How High Interest Topics Got This B2B SEO Program "Out of the Hole"

In Real Estate, it's "Location, Location, Location" and in Content Marketing it's "Topic, Topic, Topic"

There are many techniques for ensuring content marketing topics are more likely to gain interest than others. Among these is choosing a trending topic and then expanding upon that to cover many more aspects of it, with related, but still unduplicated, content.

Even the Most "niche" markets have issues that can attract qualified prospects

While "big interest" topics are typically found in the consumer marketing realm, that doesn't mean content marketers should ignore trending topics in niche industries. The nature of the world is change and "piggybacking" on the highest impact of those changes can mean good traffic increases - as long as the topics are likely to attract qualified prospects.

The website that helps people become certified to various standards that are often needed to do business in areas such as health care, automotive, aerospace among many others. The certifications deal with core areas such as quality, safety, environmental compliance and other business operations. This program took advantage of a major update in one of these certifications, meaning thousands of businesses would have to prove they were following the new standard correctly. The program required:
  • Understanding the new standard and how it would change the way these companies did business, both for those who had already been operating under the previous version, and those who may be seeking certification for the first time
  • Ensuring that the articles were created and published ahead of the client's competition, so that the content would still be considered as being "newsworthy" and helping develop the topic further
  • Filling in missing pieces of information with credible predictions as the actual changes in the standard were still being formulated and it was no where close to final form

This is an example of predicting what turned out to be a very popular topic well in advance of actual interest. As you can see the page was posted over six months before it started gaining in popularity. During the initial posting phases, efforts to build awareness for the topic were made including an email blast to up to 50,000 recipients (the reason for the initial "bump" in traffic). Patience paid off as this page alone has received nearly 30,000 views over nearly a two-year period. This is in contrast to a less targeted effort that this client posted on their own (see next graphic).

What We Did
The effort included an emphasis on both ensuring added content would be compliant with search engine optimization best practices within the scope of their rather extensive content management system including:
  • Developed a series of topics that covered all of the aspects and implications of the change, and determining the "velocity" of interest in each of those topics by looking at previous search patterns and trends for the new item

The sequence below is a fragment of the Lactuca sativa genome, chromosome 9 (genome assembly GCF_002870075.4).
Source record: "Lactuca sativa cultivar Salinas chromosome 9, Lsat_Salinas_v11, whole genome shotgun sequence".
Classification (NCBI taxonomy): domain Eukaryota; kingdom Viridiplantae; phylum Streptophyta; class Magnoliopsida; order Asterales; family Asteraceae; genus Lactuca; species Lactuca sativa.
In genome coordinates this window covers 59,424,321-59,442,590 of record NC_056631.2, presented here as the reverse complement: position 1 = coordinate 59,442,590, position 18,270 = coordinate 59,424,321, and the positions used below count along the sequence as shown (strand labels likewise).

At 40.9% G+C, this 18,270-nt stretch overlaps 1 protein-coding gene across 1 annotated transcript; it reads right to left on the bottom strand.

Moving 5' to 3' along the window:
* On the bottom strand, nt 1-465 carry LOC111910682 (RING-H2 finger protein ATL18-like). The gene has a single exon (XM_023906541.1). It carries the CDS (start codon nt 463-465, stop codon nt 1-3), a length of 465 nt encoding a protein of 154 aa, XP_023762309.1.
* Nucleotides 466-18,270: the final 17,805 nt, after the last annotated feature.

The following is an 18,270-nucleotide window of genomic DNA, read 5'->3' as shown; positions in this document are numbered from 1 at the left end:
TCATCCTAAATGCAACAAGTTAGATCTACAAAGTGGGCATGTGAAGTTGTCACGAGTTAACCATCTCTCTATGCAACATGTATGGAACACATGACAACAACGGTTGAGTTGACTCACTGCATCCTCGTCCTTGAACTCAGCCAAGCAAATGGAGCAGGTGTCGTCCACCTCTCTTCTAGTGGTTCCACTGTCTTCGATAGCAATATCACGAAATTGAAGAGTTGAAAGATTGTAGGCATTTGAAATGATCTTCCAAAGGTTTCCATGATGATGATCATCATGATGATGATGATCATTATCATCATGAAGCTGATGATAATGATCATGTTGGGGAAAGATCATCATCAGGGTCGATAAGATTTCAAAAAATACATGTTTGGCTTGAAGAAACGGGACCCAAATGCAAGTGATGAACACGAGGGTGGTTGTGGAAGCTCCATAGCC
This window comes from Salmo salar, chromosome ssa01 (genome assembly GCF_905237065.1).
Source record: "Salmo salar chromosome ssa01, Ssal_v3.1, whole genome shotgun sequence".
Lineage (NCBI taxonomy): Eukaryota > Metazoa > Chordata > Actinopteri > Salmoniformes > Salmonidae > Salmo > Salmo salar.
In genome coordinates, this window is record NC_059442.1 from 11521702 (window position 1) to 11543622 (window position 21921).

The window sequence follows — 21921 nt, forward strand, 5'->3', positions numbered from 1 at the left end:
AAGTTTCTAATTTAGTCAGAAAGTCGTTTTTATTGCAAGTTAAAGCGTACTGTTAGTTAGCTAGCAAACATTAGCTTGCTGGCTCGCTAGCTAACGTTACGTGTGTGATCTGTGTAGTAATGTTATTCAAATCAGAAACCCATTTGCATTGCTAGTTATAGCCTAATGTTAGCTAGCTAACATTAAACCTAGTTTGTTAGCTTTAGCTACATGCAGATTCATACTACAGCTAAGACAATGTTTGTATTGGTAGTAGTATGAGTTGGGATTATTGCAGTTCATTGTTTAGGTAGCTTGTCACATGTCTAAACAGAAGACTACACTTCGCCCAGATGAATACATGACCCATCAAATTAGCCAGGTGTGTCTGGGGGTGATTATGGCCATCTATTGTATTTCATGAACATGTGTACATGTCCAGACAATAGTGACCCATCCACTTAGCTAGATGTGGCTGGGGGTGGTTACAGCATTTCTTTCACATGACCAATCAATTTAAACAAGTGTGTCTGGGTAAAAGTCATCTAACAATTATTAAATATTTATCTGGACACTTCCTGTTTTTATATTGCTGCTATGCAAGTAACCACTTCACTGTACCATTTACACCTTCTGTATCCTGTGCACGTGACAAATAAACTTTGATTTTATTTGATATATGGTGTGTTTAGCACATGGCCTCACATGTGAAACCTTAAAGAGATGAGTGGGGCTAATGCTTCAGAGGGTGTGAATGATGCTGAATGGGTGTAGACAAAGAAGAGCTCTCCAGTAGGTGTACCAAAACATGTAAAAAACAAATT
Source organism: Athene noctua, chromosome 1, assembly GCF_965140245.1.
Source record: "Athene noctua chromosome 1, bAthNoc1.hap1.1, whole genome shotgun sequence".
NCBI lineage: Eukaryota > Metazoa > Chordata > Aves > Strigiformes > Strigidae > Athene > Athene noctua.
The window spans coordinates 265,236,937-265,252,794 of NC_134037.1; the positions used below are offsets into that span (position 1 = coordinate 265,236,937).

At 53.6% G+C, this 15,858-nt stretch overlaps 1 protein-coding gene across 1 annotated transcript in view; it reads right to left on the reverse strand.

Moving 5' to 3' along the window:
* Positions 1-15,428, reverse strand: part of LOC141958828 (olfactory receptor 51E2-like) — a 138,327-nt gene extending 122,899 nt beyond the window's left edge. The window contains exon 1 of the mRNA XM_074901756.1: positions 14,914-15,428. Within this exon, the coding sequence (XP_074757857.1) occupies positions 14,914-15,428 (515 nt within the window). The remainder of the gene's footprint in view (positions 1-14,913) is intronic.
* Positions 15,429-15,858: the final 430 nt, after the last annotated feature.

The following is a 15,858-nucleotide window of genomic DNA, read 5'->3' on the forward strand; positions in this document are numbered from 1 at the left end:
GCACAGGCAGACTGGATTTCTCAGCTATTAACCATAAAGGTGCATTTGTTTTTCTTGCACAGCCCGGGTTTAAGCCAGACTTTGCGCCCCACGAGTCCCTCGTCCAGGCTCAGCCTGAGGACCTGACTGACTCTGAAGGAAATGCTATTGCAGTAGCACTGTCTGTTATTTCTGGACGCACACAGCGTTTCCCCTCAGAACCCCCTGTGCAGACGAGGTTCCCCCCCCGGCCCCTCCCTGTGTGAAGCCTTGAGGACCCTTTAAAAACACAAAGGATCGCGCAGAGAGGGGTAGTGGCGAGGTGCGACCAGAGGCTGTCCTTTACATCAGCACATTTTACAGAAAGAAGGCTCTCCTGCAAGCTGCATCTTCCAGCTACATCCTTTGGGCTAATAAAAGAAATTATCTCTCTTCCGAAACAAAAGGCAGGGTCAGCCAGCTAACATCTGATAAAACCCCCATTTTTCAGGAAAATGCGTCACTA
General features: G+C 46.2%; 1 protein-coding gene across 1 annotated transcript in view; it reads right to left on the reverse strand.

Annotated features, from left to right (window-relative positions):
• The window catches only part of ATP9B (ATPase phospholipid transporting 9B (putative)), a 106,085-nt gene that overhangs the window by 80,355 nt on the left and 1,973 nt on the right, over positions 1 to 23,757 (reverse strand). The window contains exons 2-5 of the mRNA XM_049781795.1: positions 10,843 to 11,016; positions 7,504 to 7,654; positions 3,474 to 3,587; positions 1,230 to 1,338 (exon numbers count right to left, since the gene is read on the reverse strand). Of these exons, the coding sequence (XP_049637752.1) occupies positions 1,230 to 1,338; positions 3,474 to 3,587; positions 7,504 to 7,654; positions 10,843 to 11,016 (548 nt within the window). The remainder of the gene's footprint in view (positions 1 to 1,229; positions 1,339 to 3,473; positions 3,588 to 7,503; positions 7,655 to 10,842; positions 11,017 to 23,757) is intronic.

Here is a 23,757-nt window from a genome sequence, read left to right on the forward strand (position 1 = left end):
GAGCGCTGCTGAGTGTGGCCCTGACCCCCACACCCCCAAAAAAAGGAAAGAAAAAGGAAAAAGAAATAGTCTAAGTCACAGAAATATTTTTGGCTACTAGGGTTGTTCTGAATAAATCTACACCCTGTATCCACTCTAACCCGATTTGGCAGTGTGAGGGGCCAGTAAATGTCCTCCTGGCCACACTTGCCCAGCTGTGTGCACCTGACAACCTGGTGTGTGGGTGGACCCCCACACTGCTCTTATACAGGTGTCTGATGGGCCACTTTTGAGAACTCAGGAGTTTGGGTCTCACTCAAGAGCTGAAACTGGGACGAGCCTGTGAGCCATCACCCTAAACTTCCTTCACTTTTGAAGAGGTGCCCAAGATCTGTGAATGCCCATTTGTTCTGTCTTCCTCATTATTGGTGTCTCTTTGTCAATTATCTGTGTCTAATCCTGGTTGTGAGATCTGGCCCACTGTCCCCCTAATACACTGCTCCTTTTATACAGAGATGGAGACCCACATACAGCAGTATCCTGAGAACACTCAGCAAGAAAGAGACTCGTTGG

• The topics were reviewed for commercial value, ensuring that they would attract those whose primary interest was in attaining or maintaining their certification
  • Created a "clustered" keyword approach so that the main topic elements would contain a core reference to the new standard, but be different enough to attract further attention from the search engines (essentially moving more broadly and more deeply into the main topic
  • Identified and accessed "thought leaders," some of whom were on the actual committee drafting the standards, and using them directly as subject matter sources

This article, which is actually an announcement of a new service, shows an example of a less well managed placement. In this case, there was no attempt to tie the article into broader, more popular themes. Nor was there any broadening of the topic itself to increase reach. This article was placed at approximately the same time as the more successful program outlined above, appearing on the same site. However, it only received 5% of the views that it's better placed relative enjoyed.

How This "News Peg" Approach Worked, And Why
The program was the client's first attempt at content marketing and as such they wanted to establish some benchmarks that could be used for later improvement and optimization. The results included:
  • Over 58,000 unique visitors from only 8 article posts with an equivalent cost per click of less than six cents (PPC for this business area can range from $1.00 to $7.00 per click, depending on the focus area)
  • Steady interest in the topic since content program launch, over a 21 month period (initial interest was higher in basic or main articles that helped define the changes)
  • About 50% of those visiting the added pages were landing on the site, slightly more than the 45% internal landing page ratio for the site as a whole

The value of building upon a popular topic can be seen in the results above as companion articles were added. Even though these "add ons" were not as popular individually as the original article, the result of this effort was to double the overall page views.

The site itself is well positioned and has had leading rankings in various categories. (It did suffer from some losses during the Google Penguin/Panda updates, but has recovered since then.) Sites that are well positioned as this one have every reason to maintain their content additions - particularly if popular topics that can attract qualified prospects can be identified.